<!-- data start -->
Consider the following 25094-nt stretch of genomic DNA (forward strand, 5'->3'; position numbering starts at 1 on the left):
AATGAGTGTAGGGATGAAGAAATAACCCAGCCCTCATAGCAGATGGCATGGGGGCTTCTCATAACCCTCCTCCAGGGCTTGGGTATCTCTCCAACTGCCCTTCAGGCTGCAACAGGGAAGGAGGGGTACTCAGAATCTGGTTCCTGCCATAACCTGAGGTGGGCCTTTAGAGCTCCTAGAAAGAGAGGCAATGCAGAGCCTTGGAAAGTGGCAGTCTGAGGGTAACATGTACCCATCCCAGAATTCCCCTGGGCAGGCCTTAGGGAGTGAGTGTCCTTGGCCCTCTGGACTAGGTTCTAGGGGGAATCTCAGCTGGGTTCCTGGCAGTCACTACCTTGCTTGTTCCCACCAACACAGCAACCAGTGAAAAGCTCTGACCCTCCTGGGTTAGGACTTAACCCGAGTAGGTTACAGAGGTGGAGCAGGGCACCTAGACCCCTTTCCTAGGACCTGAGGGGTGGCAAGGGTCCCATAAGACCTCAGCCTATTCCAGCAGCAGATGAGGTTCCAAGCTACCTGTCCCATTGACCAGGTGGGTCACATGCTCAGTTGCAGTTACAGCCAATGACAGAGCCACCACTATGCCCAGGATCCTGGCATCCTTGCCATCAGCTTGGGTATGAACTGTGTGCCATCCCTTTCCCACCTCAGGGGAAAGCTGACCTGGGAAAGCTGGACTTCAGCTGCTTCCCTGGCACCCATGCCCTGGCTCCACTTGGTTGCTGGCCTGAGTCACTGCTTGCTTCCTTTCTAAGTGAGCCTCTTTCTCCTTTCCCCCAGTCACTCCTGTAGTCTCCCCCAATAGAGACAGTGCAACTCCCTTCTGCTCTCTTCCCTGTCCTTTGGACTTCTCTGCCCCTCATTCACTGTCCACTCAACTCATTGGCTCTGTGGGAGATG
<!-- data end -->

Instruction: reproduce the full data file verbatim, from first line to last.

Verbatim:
Consider the following 25094-nt stretch of genomic DNA (forward strand, 5'->3'; position numbering starts at 1 on the left):
AATGAGTGTAGGGATGAAGAAATAACCCAGCCCTCATAGCAGATGGCATGGGGGCTTCTCATAACCCTCCTCCAGGGCTTGGGTATCTCTCCAACTGCCCTTCAGGCTGCAACAGGGAAGGAGGGGTACTCAGAATCTGGTTCCTGCCATAACCTGAGGTGGGCCTTTAGAGCTCCTAGAAAGAGAGGCAATGCAGAGCCTTGGAAAGTGGCAGTCTGAGGGTAACATGTACCCATCCCAGAATTCCCCTGGGCAGGCCTTAGGGAGTGAGTGTCCTTGGCCCTCTGGACTAGGTTCTAGGGGGAATCTCAGCTGGGTTCCTGGCAGTCACTACCTTGCTTGTTCCCACCAACACAGCAACCAGTGAAAAGCTCTGACCCTCCTGGGTTAGGACTTAACCCGAGTAGGTTACAGAGGTGGAGCAGGGCACCTAGACCCCTTTCCTAGGACCTGAGGGGTGGCAAGGGTCCCATAAGACCTCAGCCTATTCCAGCAGCAGATGAGGTTCCAAGCTACCTGTCCCATTGACCAGGTGGGTCACATGCTCAGTTGCAGTTACAGCCAATGACAGAGCCACCACTATGCCCAGGATCCTGGCATCCTTGCCATCAGCTTGGGTATGAACTGTGTGCCATCCCTTTCCCACCTCAGGGGAAAGCTGACCTGGGAAAGCTGGACTTCAGCTGCTTCCCTGGCACCCATGCCCTGGCTCCACTTGGTTGCTGGCCTGAGTCACTGCTTGCTTCCTTTCTAAGTGAGCCTCTTTCTCCTTTCCCCCAGTCACTCCTGTAGTCTCCCCCAATAGAGACAGTGCAACTCCCTTCTGCTCTCTTCCCTGTCCTTTGGACTTCTCTGCCCCTCATTCACTGTCCACTCAACTCATTGGCTCTGTGGGAGATG